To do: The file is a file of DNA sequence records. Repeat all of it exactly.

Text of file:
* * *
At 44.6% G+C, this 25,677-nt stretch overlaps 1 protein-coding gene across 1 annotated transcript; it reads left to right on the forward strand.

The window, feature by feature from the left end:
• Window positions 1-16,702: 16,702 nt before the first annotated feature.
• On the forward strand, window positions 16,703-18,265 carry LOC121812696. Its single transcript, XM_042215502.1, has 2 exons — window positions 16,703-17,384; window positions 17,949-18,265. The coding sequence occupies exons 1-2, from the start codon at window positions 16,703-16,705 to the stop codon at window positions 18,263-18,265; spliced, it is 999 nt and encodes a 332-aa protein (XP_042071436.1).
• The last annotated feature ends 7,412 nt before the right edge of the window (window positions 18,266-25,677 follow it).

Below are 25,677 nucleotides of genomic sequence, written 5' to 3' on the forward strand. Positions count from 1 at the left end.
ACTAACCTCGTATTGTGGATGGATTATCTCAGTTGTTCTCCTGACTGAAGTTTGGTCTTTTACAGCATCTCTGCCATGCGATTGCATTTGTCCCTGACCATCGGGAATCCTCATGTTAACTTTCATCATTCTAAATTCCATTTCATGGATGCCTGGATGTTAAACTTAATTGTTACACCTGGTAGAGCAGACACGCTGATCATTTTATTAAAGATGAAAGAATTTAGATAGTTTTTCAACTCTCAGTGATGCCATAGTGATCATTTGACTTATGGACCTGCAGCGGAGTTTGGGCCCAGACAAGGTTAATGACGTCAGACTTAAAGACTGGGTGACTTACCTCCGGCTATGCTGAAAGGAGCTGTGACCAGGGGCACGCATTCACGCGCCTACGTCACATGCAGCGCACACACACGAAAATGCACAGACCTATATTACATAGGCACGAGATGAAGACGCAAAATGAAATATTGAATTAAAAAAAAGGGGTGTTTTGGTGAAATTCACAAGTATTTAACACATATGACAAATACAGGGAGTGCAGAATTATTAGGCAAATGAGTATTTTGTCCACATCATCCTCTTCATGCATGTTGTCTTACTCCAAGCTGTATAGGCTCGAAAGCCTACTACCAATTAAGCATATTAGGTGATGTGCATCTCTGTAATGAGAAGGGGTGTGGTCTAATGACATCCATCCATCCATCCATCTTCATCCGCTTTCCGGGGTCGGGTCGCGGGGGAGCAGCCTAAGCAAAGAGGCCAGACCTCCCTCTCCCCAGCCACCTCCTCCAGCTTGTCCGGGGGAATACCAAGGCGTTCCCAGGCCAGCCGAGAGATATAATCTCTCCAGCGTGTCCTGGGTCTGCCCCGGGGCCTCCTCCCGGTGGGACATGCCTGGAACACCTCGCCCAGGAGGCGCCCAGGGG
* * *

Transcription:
At 44.6% G+C, this 25,677-nt stretch overlaps 1 protein-coding gene across 1 annotated transcript; it reads left to right on the forward strand.

The window, feature by feature from the left end:
• Window positions 1-16,702: 16,702 nt before the first annotated feature.
• On the forward strand, window positions 16,703-18,265 carry LOC121812696. Its single transcript, XM_042215502.1, has 2 exons — window positions 16,703-17,384; window positions 17,949-18,265. The coding sequence occupies exons 1-2, from the start codon at window positions 16,703-16,705 to the stop codon at window positions 18,263-18,265; spliced, it is 999 nt and encodes a 332-aa protein (XP_042071436.1).
• The last annotated feature ends 7,412 nt before the right edge of the window (window positions 18,266-25,677 follow it).

Below are 25,677 nucleotides of genomic sequence, written 5' to 3' on the forward strand. Positions count from 1 at the left end.
ACTAACCTCGTATTGTGGATGGATTATCTCAGTTGTTCTCCTGACTGAAGTTTGGTCTTTTACAGCATCTCTGCCATGCGATTGCATTTGTCCCTGACCATCGGGAATCCTCATGTTAACTTTCATCATTCTAAATTCCATTTCATGGATGCCTGGATGTTAAACTTAATTGTTACACCTGGTAGAGCAGACACGCTGATCATTTTATTAAAGATGAAAGAATTTAGATAGTTTTTCAACTCTCAGTGATGCCATAGTGATCATTTGACTTATGGACCTGCAGCGGAGTTTGGGCCCAGACAAGGTTAATGACGTCAGACTTAAAGACTGGGTGACTTACCTCCGGCTATGCTGAAAGGAGCTGTGACCAGGGGCACGCATTCACGCGCCTACGTCACATGCAGCGCACACACACGAAAATGCACAGACCTATATTACATAGGCACGAGATGAAGACGCAAAATGAAATATTGAATTAAAAAAAAGGGGTGTTTTGGTGAAATTCACAAGTATTTAACACATATGACAAATACAGGGAGTGCAGAATTATTAGGCAAATGAGTATTTTGTCCACATCATCCTCTTCATGCATGTTGTCTTACTCCAAGCTGTATAGGCTCGAAAGCCTACTACCAATTAAGCATATTAGGTGATGTGCATCTCTGTAATGAGAAGGGGTGTGGTCTAATGACATCCATCCATCCATCCATCTTCATCCGCTTTCCGGGGTCGGGTCGCGGGGGAGCAGCCTAAGCAAAGAGGCCAGACCTCCCTCTCCCCAGCCACCTCCTCCAGCTTGTCCGGGGGAATACCAAGGCGTTCCCAGGCCAGCCGAGAGATATAATCTCTCCAGCGTGTCCTGGGTCTGCCCCGGGGCCTCCTCCCGGTGGGACATGCCTGGAACACCTCGCCCAGGAGGCGCCCAGGGG